Index: An index of the site can be found here. The page contains links to all of the articles in the blog in chronological order. Twitter: You can follow ‘The Amazing World of Psychiatry’ Twitter by clicking on this link. Podcast: You can listen to this post on Odiogo by clicking on this link (there may be a small delay between publishing of the blog article and the availability of the podcast). It is available for a limited period. TAWOP Channel: You can follow the TAWOP Channel on YouTube by clicking on this link. Responses: If you have any comments, you can leave them below or alternatively e-mail justinmarley17@yahoo.co.uk. Disclaimer: The comments made here represent the opinions of the author and do not represent the profession or any body/organisation. The comments made here are not meant as a source of medical advice and those seeking medical advice are advised to consult with their own doctor. The author is not responsible for the contents of any external sites that are linked to in this blog.

Acetylcholinergic Deficit in Alzheimer’s Disease and Treatment

There is an open-access (creative commons attribution License 2.0) article by Cummings and Sabbagh titled ‘Progressive Cholinergic Decline in Alzheimer’s Disease: Consideration for Treatment with Donepezil 23 mg in patients with moderate to severe symptomatology’ available here. In the article, the authors look at some of the evidence suggesting an acetylcholinergic deficit in Alzheimer’s Disease and examine the dose effect of the acetylcholinesterase inhibitor Donepezil. There is a nice quote about the pragmatics of focusing on acetylcholine rather than Amyloid:-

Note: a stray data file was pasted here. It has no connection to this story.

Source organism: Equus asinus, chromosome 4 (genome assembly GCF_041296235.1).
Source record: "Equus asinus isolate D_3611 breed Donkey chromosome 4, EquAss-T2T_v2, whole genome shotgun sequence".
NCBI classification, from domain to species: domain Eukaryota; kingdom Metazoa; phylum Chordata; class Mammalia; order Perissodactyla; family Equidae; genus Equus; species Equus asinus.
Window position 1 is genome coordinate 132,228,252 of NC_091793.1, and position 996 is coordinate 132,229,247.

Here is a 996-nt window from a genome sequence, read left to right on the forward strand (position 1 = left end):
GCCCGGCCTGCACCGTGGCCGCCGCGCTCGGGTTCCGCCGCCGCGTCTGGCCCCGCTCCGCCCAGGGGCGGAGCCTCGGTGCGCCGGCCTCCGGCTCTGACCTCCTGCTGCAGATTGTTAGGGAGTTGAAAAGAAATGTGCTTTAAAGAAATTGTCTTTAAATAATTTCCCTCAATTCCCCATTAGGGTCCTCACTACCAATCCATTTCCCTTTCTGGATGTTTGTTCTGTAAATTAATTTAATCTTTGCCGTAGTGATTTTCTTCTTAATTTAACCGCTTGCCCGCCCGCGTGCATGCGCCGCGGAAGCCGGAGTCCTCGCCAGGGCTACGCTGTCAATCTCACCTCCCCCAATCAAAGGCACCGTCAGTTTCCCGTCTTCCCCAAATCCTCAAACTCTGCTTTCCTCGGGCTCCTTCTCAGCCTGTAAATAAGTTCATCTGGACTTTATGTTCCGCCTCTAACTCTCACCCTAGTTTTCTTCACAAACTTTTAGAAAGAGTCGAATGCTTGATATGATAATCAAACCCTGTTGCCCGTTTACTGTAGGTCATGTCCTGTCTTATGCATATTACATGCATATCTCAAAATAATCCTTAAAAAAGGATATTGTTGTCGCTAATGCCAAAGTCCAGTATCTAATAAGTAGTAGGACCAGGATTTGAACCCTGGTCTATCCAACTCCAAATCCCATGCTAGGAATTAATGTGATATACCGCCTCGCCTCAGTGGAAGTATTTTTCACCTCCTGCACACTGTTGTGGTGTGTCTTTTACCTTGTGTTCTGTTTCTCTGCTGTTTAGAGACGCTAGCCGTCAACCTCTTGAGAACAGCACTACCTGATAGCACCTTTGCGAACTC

The cholinergic abnormalities seen in AD are not viewed as the cause of the disorder, but cholinergic involvement is significant because it is universal, correlates with cognitive defects, and is one of the few pathophysiologic phenomena that can be addressed with currently approved treatment options

The authors go on to summarise some of the data on Donepezil at the two main doses including one study supporting a dose effect in advanced dementia without evidence of a statistically significant difference in adverse events between doses. The authors also discuss the FDA approval of a higher dose of Donepezil as per the title although this will be significant for the USA. They discuss the evidence supporting a theoretical justification of a higher dose and specifically focus on the reduction in Acetylcholinesterase inhibition. The main part of the article focuses on a discussion of a 24-week randomised double-blind trial of Donepezil at 23 mg in people with advanced dementia. This study was part of the data set that the FDA reviewed in their assessment and in which it was thus contextualised. The analysis is brief and it would be interesting to know which outcomes were selected in the trial design and what the results were for all of these outcomes. Another interesting point is about the difference in discontinuation rates. In addition is a more detailed exploration of the physiological function of the acetylcholinesterase inhibitors in the CNS. It will be interesting to follow further research in this area.